Make your website resilient without a gatekeeping centralized CDN.
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A browser-based decentralized content delivery network, implemented as a JavaScript library to be deployed easily on any website. LibResilient uses ServiceWorkers and a suite of unconventional in-browser delivery mechanisms, with a strong focus on decentralized tools like IPFS.

Ideally, users should not need to install any special software nor change any settings to continue being able to access an overloaded LibResilient-enabled site as soon as they are able to access it once.

Project website:

A Quickstart Guide is available, along with Frequently Asked Questions. These are good places to start. You can also read a more in-depth overview of LibResilient here. And here is a document describing the philosophy influencing project goals and relevant technical decisions.

Current status

LibResilient is currently considered beta: the code works, and the API is mostly stable, but it has not yet been deployed in production on a reasonably high-traffic site and would benefit from real-world testing. During development it has been tested on Firefox, Chromium and Chrome on desktop, as well as Firefox for mobile on Android, but it should work in any browser implementing the Service Worker API.

If you'd like to get in touch, please email create an issue.


While a number of content delivery technologies exist, these typically require enormous centralized services. This creates opportunities for gate-keeping, and causes any disruption at these centralized providers to become a major problem for thousands of websites.

On the other hand, visitors have at their disposal many tools that allow them to work around potential localized problems with availability of certain websites — for example, Tor, proxies, VPNs, etc. These tools, however, require the visitors to install and configure them. While useful for few dedicated users, it is unreasonable to expect large part of the Internet using public to switch to them just to access certain websites.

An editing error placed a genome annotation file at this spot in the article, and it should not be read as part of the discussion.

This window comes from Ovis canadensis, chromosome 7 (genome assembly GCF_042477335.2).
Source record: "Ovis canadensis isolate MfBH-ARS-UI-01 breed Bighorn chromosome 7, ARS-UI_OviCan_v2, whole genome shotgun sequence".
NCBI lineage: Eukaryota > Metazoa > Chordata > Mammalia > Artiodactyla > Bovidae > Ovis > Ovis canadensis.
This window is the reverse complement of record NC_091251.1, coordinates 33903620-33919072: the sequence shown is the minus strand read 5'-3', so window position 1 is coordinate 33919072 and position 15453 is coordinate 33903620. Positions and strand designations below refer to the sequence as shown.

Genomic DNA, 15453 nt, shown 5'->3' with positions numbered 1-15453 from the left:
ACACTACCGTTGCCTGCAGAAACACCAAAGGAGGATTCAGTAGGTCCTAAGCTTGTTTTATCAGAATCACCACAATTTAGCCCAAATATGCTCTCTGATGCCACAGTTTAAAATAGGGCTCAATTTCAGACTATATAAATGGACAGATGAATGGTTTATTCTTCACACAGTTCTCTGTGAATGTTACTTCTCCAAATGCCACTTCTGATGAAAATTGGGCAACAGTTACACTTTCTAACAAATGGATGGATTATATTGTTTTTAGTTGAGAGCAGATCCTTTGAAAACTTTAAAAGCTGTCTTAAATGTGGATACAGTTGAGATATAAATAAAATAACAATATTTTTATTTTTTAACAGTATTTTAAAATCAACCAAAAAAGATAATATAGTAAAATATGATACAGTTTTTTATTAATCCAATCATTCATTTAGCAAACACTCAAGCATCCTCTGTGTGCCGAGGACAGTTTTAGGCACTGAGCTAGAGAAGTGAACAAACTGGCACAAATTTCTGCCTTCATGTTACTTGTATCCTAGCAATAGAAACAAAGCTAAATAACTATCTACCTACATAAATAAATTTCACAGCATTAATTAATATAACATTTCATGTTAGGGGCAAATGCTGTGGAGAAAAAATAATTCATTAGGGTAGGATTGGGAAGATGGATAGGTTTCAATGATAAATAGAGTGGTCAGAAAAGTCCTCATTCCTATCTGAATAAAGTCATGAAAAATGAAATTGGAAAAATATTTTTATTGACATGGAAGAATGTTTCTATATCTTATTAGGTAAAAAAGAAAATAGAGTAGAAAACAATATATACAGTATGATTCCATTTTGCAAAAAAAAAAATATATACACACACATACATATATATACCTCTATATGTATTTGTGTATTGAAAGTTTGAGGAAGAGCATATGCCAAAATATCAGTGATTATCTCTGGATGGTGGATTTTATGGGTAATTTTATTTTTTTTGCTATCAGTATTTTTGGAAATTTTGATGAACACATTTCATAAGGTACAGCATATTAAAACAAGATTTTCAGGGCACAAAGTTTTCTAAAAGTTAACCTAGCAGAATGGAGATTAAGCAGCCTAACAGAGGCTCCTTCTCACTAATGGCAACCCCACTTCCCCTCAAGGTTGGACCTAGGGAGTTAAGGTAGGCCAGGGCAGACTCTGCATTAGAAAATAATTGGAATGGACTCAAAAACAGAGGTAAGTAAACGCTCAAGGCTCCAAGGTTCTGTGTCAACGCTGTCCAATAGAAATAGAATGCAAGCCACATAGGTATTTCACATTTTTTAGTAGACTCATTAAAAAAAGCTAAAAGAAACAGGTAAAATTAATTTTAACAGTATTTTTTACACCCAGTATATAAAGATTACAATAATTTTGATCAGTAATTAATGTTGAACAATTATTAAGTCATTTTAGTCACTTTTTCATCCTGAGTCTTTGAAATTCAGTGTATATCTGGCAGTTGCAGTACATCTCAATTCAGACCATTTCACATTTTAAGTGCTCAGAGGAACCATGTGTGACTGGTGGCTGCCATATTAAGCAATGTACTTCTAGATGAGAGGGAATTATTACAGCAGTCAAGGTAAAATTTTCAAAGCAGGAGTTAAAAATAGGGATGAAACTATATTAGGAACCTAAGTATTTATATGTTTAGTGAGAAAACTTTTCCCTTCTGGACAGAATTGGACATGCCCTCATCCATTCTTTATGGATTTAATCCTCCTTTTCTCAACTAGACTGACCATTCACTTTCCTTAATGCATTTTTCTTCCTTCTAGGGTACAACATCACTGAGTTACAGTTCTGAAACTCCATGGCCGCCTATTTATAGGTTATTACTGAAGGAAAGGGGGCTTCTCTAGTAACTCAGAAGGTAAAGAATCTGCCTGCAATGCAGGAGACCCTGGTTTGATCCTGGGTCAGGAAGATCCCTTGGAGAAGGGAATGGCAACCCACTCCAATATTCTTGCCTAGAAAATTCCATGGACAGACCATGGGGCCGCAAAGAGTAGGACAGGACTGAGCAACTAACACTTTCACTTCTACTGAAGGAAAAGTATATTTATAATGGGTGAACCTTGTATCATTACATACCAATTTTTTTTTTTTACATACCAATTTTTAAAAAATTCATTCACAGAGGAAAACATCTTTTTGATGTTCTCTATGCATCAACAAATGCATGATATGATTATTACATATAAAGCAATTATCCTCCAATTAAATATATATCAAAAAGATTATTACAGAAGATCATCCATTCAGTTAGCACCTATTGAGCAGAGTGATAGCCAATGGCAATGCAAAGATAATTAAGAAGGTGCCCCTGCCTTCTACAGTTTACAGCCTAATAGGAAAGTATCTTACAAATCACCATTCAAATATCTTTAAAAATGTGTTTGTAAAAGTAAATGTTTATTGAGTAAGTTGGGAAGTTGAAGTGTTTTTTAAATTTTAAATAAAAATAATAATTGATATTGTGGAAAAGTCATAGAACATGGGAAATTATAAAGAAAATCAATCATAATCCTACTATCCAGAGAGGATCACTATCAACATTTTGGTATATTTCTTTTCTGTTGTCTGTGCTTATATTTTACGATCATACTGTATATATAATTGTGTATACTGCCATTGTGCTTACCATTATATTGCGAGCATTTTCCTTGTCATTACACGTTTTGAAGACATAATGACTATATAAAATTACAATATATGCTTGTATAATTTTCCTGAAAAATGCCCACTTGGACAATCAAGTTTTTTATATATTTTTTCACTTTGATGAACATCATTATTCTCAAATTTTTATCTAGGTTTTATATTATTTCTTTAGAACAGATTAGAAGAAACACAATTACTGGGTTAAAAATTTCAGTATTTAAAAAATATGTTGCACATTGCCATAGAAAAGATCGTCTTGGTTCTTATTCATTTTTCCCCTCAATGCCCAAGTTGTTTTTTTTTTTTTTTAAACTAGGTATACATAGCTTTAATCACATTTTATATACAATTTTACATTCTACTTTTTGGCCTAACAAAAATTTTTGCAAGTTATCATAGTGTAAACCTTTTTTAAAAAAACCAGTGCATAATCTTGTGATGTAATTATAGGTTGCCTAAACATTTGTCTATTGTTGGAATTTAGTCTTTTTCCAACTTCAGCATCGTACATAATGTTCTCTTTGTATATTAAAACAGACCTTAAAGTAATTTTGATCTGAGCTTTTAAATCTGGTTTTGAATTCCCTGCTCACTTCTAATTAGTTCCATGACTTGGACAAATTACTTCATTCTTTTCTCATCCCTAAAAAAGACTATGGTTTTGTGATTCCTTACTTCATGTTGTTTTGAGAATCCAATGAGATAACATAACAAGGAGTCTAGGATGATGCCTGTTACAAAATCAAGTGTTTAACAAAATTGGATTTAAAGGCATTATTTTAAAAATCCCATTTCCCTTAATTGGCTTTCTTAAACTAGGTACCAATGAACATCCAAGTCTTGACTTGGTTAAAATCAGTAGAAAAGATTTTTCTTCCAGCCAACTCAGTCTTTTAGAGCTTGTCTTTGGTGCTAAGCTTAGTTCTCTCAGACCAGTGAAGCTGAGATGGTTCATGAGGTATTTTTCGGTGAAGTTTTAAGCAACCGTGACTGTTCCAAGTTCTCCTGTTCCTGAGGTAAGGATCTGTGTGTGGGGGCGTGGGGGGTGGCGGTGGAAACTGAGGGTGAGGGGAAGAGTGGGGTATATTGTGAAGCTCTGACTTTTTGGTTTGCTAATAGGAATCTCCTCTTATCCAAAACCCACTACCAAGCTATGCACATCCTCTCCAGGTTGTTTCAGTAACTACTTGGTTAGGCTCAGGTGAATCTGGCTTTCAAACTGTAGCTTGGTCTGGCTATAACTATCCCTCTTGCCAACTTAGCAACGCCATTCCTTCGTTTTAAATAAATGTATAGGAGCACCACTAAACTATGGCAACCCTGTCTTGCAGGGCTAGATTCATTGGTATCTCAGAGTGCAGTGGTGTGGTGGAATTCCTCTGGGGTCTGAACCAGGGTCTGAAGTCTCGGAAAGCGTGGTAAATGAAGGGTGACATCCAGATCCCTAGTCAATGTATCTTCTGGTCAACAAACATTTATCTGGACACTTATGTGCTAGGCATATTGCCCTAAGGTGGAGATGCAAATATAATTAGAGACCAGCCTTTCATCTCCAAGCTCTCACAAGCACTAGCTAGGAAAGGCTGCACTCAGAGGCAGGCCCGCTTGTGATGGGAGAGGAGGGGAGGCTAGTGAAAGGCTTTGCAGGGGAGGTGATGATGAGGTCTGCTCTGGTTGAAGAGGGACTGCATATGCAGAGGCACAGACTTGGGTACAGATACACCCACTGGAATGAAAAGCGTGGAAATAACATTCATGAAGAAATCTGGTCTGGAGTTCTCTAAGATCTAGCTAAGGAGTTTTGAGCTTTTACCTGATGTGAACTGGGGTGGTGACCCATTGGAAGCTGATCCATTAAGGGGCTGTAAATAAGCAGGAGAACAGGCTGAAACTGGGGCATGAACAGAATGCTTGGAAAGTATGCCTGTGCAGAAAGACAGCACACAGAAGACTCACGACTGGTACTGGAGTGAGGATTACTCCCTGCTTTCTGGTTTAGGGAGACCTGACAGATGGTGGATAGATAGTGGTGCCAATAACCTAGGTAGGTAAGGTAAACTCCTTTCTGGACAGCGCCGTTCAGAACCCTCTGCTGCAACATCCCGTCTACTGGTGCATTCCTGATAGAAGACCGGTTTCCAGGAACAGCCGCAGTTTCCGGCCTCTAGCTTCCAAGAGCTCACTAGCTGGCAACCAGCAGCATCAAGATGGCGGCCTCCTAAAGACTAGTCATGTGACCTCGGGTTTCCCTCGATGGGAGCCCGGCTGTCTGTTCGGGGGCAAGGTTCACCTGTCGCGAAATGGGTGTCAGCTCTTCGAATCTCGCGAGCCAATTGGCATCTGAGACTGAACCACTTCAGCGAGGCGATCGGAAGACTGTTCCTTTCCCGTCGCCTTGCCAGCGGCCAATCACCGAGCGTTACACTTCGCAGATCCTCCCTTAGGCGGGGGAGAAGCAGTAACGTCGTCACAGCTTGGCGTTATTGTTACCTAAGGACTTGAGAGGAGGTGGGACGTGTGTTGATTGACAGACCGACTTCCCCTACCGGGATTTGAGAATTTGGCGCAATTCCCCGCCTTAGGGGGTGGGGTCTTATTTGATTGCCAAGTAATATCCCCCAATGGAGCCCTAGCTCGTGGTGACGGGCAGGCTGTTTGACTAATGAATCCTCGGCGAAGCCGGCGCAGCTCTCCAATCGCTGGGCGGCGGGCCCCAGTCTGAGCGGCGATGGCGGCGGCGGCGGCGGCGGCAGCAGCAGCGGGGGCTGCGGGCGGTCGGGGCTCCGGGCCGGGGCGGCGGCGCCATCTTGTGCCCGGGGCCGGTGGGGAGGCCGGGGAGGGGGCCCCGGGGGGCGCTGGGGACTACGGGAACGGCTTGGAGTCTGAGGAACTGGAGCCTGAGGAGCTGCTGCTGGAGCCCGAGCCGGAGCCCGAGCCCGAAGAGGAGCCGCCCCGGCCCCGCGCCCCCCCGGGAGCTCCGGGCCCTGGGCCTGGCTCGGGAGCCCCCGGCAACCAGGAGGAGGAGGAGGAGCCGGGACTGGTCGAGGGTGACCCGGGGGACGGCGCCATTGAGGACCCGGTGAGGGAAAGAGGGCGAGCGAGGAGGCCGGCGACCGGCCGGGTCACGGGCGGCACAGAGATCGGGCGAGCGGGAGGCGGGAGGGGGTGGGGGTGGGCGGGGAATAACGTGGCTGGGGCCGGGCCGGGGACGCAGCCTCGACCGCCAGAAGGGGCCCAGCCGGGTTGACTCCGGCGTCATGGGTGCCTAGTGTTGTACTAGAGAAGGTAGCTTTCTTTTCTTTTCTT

LibResilient explores the possibility of solving this conundrum in a way that would not require website visitors to install any special software or change any settings; the only things that are needed are a modern Web browser and the ability to visit a website once, so that the JavaScript ServiceWorker kicks in.


To test the service worker locally you will need a minimal web server. Probably the simplest way is to start one directly in the project directory, either using Python:

python3 -m http.server

...or Docker:

docker run --publish 8000:80 --volume="$PWD:/usr/share/nginx/html" nginx

In both cases you will end up with a very basic webserver running locally on port 8000/tcp. You will be able to access it under: http://localhost:8000/.

Running the test suite

Tests are written in Deno. You can run them using this command in the project directory:

deno test --allow-read --importmap=./__tests__/importmap.json

If you don't have Deno on your machine, you can run them by using Docker (also in the project directory):

docker run -ti --rm --volume "${PWD}:/code" denoland/deno:1.37.0 \
    /bin/bash -c 'cd /code && deno test --allow-read --importmap=./__tests__/importmap.json'


This project is funded through the NGI Assure Fund, a fund established by NLnet with financial support from the European Commission's Next Generation Internet program. Learn more on the NLnet project page.